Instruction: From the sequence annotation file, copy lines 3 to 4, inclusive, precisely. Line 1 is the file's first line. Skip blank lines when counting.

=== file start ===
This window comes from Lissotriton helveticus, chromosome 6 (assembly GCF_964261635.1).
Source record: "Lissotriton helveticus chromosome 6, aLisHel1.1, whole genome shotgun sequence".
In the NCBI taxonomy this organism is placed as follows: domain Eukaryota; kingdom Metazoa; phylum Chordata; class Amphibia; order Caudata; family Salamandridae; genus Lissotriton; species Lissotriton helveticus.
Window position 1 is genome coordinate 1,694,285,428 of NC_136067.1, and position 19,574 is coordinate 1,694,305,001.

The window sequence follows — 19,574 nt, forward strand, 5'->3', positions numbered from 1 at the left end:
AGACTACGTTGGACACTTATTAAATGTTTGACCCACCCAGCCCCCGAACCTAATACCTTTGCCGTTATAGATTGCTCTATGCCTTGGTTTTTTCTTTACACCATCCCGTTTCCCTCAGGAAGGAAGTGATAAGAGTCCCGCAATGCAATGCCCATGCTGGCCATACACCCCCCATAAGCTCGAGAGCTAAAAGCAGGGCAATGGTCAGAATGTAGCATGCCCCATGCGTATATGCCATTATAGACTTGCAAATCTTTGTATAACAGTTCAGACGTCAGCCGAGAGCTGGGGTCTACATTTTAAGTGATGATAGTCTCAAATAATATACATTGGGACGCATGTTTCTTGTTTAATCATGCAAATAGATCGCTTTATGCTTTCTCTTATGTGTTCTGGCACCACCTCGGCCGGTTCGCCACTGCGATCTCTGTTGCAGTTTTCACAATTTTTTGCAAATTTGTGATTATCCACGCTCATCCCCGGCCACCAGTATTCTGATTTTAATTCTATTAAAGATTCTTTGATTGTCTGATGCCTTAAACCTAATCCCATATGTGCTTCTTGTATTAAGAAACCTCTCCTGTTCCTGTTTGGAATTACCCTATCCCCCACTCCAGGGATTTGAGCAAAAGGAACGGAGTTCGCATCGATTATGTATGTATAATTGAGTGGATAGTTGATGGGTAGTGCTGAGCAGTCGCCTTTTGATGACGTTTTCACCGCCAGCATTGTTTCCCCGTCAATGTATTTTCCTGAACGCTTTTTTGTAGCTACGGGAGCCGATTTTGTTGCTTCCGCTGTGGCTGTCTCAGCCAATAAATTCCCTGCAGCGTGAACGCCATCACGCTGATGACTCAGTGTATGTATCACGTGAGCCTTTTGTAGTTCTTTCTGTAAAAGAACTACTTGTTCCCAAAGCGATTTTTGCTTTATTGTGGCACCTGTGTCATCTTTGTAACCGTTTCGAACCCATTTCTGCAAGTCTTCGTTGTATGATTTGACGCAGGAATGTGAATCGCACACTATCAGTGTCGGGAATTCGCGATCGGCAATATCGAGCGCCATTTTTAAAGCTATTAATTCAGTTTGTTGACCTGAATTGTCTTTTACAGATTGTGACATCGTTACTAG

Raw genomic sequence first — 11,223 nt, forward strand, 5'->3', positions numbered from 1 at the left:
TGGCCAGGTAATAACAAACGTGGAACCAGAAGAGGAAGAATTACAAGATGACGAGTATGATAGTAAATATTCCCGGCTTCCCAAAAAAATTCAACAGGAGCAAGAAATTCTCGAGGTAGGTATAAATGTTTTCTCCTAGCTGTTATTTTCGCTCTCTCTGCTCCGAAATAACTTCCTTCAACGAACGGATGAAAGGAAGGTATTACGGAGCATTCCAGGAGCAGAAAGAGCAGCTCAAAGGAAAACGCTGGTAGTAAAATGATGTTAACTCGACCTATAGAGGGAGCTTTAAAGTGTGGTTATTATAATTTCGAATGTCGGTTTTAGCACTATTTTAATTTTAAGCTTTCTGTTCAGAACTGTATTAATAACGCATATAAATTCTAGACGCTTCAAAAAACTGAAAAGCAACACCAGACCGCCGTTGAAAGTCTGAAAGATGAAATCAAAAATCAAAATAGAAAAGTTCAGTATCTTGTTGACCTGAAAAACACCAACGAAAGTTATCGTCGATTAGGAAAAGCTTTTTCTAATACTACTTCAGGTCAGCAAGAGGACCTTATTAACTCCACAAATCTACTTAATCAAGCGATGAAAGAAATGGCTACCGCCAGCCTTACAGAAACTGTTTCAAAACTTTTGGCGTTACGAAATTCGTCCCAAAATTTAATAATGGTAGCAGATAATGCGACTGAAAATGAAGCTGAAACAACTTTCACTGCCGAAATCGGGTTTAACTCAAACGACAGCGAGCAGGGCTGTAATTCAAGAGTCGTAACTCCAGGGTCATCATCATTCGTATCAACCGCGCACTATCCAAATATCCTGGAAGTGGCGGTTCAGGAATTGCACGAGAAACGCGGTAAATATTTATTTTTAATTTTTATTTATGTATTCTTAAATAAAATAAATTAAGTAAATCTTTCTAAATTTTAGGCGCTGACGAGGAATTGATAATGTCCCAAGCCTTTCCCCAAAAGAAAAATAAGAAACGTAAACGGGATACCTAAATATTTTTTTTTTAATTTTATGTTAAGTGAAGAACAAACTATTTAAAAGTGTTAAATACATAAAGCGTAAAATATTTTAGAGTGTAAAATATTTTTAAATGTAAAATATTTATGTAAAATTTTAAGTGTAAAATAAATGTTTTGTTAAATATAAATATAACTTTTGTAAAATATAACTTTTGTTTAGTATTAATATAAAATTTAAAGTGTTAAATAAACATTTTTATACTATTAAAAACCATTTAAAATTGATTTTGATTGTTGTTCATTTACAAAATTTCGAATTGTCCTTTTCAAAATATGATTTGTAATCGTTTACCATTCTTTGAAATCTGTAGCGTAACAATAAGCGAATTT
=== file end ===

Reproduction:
In the NCBI taxonomy this organism is placed as follows: domain Eukaryota; kingdom Metazoa; phylum Chordata; class Amphibia; order Caudata; family Salamandridae; genus Lissotriton; species Lissotriton helveticus.
Window position 1 is genome coordinate 1,694,285,428 of NC_136067.1, and position 19,574 is coordinate 1,694,305,001.